Princesses bearing gifts – beware.


I’ve known a number of PrincessesIsland, Diamond, Dawn, Majestic and have booked future time with Golden (see above picture) & Diamond (again) – see picture below.


My wife & I enjoyed our time so much with each Princess we thought it only right that we share our good fortune with our friends around the world.

To encourage our friends to join us, I told them that they would receive USD $25 each (USD $50 per cabin) to spend on their second cruise, if they accepted my invitation to join us on a particular cruise.
I also told them that I would receive USD $25 for each person that I persuaded to sample the charms of a real Princess.

Two friends from New Zealand and two friends from the UK flew to Rome and joined us for the twenty-eight-day


Majestic (see pic above) voyage from Rome to Singapore, which we all enjoyed. I have e-mails confirming that our New Zealand friends had accepted the ‘refer a friend’ bonus in February 2017.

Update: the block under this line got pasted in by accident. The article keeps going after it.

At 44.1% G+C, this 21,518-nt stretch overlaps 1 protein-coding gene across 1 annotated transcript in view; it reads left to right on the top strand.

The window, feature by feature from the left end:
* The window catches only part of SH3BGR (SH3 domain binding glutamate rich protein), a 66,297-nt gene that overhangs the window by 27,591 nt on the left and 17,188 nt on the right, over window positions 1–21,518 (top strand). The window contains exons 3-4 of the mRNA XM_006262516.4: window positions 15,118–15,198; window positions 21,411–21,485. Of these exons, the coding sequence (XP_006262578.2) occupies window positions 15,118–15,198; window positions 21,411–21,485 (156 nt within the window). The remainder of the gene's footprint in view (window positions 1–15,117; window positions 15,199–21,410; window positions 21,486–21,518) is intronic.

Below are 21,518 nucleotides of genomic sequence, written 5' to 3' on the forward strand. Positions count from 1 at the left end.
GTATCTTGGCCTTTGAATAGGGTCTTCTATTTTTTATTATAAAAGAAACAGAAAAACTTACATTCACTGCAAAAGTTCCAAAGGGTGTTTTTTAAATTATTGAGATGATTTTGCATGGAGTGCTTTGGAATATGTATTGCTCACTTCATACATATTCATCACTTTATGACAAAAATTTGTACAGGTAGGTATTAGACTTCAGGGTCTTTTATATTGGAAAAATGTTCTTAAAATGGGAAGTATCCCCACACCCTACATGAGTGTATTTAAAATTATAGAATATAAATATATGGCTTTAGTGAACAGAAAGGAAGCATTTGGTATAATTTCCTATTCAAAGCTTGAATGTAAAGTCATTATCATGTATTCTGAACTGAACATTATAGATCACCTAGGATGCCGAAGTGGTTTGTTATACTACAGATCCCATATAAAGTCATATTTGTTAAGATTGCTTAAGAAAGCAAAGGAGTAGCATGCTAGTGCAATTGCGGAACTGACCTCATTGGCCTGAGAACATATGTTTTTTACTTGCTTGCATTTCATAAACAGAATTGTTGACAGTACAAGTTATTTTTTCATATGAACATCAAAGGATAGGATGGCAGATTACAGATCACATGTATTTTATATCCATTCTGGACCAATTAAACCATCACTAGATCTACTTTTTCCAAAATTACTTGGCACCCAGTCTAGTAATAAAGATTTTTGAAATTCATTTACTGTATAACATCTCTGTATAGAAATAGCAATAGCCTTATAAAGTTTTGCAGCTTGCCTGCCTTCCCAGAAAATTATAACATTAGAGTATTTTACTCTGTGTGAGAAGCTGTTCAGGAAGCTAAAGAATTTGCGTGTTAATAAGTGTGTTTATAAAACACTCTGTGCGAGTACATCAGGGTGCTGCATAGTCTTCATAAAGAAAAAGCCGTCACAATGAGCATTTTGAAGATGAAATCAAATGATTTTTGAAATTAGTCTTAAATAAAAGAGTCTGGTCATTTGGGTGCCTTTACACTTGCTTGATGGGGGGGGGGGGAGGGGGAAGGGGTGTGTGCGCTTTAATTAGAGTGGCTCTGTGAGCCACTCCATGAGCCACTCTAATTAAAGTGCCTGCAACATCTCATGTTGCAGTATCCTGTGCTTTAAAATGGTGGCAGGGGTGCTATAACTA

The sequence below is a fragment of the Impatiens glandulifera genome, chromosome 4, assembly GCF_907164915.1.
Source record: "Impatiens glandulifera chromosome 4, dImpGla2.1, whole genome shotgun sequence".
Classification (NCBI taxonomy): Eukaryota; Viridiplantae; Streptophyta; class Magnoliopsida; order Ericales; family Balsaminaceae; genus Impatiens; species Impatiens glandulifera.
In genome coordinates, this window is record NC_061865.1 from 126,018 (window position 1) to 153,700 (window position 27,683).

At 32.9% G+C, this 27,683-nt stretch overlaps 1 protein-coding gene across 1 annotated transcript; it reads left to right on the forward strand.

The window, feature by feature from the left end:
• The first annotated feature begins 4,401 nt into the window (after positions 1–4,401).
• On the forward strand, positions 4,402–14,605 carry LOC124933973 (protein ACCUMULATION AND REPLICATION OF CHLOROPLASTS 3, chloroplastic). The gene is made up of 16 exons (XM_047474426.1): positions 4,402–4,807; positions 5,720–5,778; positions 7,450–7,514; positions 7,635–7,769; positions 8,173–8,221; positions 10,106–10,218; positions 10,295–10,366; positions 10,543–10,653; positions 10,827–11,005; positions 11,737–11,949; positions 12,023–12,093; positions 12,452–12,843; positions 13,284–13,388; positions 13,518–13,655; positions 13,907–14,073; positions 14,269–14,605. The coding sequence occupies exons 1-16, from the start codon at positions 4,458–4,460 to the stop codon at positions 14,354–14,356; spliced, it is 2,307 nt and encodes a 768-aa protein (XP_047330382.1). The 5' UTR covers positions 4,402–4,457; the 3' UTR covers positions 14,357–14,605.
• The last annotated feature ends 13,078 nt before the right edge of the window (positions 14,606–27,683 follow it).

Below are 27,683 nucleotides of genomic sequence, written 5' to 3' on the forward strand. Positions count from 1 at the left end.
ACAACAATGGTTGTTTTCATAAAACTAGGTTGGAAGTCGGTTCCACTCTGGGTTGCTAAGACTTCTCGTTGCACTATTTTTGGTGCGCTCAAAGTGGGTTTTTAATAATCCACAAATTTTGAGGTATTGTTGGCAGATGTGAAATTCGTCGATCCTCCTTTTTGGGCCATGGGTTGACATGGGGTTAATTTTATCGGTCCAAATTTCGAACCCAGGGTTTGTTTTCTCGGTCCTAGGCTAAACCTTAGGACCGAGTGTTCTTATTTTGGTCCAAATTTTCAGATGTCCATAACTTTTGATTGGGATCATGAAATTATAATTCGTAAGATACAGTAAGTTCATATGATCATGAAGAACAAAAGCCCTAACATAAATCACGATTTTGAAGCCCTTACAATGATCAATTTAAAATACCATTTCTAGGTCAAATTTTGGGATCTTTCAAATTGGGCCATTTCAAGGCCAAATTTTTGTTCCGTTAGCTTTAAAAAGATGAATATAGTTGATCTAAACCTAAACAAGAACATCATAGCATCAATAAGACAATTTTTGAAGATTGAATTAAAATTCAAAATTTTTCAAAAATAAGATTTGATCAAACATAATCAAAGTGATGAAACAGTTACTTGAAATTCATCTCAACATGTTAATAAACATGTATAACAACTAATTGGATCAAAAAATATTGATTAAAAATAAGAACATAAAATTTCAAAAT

On returning home we persuaded five local friends to join us for a cruise from Sydney to Tasmania later this year, and I told them of the USD $25 that each would be credited for their second cruise. Four of our friends accepted the invitation in March 2017.

A couple of weeks ago I contacted the cruise company in Sydney and asked why the bonus for persuading my Kiwi & Pommy friends was not showing on my account, because I wished to use my share of the ‘encouragement bonus’ for the Tasmanian cruise. I received an answer and have posted two parts of it below –

Unfortunately our refer a friends program has been discontinued as of the 11th May 2017. This means that we are unable to provide you with the benefits of the refer a friends program.

Remember my UK & NZ friends accepted in February . . . and four of our Australian friends accepted in March.

Please also be aware that the program was only applicable for guests who referred guests who lived in the same country. For example as you live in Australia the benefits could only be applied to friends who also live in Australia. The program was also set up for the past passengers and non past passengers to travel on the same cruise.